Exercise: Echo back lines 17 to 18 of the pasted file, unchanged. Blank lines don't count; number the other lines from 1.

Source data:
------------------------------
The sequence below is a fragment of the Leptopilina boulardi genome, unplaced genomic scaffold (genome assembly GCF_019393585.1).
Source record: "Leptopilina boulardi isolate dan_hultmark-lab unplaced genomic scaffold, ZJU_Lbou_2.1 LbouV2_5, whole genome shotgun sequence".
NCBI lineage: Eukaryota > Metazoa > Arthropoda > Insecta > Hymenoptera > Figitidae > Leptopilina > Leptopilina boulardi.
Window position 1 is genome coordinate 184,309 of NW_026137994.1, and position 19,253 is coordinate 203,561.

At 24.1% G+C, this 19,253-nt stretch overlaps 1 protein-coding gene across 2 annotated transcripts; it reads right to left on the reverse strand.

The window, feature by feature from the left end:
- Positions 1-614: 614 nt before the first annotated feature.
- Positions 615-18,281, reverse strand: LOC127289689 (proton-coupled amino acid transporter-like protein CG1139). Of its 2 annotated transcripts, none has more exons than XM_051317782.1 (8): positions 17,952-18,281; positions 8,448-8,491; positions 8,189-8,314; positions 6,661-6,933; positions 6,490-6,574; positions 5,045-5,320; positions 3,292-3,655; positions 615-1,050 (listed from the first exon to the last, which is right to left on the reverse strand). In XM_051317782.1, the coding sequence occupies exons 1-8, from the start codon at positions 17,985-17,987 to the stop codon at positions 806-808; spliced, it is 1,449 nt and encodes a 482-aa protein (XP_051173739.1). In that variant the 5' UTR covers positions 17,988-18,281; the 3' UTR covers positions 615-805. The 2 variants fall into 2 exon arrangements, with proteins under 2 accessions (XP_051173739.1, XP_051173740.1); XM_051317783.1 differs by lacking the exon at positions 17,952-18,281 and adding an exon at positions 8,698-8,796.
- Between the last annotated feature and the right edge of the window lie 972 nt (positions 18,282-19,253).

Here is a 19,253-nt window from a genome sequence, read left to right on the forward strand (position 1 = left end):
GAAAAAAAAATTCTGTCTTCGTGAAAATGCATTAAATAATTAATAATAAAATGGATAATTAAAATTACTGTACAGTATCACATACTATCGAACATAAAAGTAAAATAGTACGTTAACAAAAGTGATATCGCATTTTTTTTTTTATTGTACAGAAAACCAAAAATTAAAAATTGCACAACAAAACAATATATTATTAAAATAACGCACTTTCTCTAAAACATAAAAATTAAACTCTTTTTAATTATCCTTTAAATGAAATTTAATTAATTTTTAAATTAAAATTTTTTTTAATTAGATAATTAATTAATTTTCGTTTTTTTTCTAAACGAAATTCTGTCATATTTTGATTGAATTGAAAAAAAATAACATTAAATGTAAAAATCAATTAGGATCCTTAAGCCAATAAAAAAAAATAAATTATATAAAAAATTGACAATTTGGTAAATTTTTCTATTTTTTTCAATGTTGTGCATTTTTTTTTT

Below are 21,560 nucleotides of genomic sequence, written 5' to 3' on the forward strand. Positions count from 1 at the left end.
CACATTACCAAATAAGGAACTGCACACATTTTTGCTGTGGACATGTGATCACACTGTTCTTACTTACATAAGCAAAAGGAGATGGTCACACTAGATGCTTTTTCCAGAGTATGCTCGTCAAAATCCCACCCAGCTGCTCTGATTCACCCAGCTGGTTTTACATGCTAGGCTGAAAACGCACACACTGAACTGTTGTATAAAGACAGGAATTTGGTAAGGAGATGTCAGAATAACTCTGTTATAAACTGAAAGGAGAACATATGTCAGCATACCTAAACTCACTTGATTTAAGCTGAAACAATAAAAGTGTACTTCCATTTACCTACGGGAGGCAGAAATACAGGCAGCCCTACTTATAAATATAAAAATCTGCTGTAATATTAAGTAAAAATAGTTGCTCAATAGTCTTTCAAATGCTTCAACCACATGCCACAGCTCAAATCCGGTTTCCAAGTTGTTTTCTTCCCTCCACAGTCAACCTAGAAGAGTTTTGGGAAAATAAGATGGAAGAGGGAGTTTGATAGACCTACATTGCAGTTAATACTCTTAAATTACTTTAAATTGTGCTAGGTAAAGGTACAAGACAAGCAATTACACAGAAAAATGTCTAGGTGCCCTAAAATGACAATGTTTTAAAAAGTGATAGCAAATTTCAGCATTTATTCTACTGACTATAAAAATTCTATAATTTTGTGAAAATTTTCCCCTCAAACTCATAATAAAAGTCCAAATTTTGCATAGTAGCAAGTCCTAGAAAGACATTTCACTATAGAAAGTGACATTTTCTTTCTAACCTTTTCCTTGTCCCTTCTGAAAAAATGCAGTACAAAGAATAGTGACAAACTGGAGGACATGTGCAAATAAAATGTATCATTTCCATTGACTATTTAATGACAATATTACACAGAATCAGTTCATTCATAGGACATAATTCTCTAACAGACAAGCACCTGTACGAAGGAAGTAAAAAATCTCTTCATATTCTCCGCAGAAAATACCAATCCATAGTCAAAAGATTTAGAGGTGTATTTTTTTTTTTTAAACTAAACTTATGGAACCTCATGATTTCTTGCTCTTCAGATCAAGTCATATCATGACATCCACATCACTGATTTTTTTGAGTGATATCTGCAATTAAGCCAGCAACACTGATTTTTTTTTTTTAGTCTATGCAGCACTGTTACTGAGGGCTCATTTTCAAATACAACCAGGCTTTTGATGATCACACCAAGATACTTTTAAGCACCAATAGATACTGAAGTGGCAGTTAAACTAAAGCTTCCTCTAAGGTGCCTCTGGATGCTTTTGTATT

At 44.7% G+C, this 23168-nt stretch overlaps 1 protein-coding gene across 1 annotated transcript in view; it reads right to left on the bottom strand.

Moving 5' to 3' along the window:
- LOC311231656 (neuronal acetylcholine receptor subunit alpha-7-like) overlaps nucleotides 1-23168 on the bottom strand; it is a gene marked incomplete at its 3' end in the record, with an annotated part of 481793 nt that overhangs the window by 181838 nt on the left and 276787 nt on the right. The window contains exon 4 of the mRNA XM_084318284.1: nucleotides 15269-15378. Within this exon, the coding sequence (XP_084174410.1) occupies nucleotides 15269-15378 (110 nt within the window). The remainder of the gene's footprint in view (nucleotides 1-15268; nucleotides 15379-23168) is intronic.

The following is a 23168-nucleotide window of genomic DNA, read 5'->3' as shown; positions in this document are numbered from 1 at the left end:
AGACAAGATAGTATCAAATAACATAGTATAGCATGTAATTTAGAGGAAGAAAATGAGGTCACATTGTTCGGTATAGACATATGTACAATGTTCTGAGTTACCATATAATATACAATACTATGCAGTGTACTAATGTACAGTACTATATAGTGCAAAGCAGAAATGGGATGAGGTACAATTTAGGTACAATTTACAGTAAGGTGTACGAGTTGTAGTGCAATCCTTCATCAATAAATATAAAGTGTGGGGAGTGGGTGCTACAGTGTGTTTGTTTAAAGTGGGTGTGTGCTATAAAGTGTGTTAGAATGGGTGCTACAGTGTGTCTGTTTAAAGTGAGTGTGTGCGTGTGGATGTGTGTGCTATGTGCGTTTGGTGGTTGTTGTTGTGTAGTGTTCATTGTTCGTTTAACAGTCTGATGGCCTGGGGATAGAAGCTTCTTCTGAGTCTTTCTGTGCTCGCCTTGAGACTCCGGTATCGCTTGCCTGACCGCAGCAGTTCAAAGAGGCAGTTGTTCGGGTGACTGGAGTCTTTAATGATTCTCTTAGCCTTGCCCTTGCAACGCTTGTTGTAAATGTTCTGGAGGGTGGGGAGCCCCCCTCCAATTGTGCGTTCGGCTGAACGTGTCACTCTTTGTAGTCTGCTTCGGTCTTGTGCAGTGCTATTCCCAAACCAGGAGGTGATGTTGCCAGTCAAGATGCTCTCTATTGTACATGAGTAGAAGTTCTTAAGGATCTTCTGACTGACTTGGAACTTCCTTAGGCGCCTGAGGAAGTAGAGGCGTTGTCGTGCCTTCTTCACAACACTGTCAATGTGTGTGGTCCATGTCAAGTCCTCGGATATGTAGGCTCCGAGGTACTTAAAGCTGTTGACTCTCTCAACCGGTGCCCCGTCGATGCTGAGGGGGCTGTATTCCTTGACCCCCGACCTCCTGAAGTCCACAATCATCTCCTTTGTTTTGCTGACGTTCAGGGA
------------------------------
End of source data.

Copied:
The following is a 23168-nucleotide window of genomic DNA, read 5'->3' as shown; positions in this document are numbered from 1 at the left end:
AGACAAGATAGTATCAAATAACATAGTATAGCATGTAATTTAGAGGAAGAAAATGAGGTCACATTGTTCGGTATAGACATATGTACAATGTTCTGAGTTACCATATAATATACAATACTATGCAGTGTACTAATGTACAGTACTATATAGTGCAAAGCAGAAATGGGATGAGGTACAATTTAGGTACAATTTACAGTAAGGTGTACGAGTTGTAGTGCAATCCTTCATCAATAAATATAAAGTGTGGGGAGTGGGTGCTACAGTGTGTTTGTTTAAAGTGGGTGTGTGCTATAAAGTGTGTTAGAATGGGTGCTACAGTGTGTCTGTTTAAAGTGAGTGTGTGCGTGTGGATGTGTGTGCTATGTGCGTTTGGTGGTTGTTGTTGTGTAGTGTTCATTGTTCGTTTAACAGTCTGATGGCCTGGGGATAGAAGCTTCTTCTGAGTCTTTCTGTGCTCGCCTTGAGACTCCGGTATCGCTTGCCTGACCGCAGCAGTTCAAAGAGGCAGTTGTTCGGGTGACTGGAGTCTTTAATGATTCTCTTAGCCTTGCCCTTGCAACGCTTGTTGTAAATGTTCTGGAGGGTGGGGAGCCCCCCTCCAATTGTGCGTTCGGCTGAACGTGTCACTCTTTGTAGTCTGCTTCGGTCTTGTGCAGTGCTATTCCCAAACCAGGAGGTGATGTTGCCAGTCAAGATGCTCTCTATTGTACATGAGTAGAAGTTCTTAAGGATCTTCTGACTGACTTGGAACTTCCTTAGGCGCCTGAGGAAGTAGAGGCGTTGTCGTGCCTTCTTCACAACACTGTCAATGTGTGTGGTCCATGTCAAGTCCTCGGATATGTAGGCTCCGAGGTACTTAAAGCTGTTGACTCTCTCAACCGGTGCCCCGTCGATGCTGAGGGGGCTGTATTCCTTGACCCCCGACCTCCTGAAGTCCACAATCATCTCCTTTGTTTTGCTGACGTTCAGGGA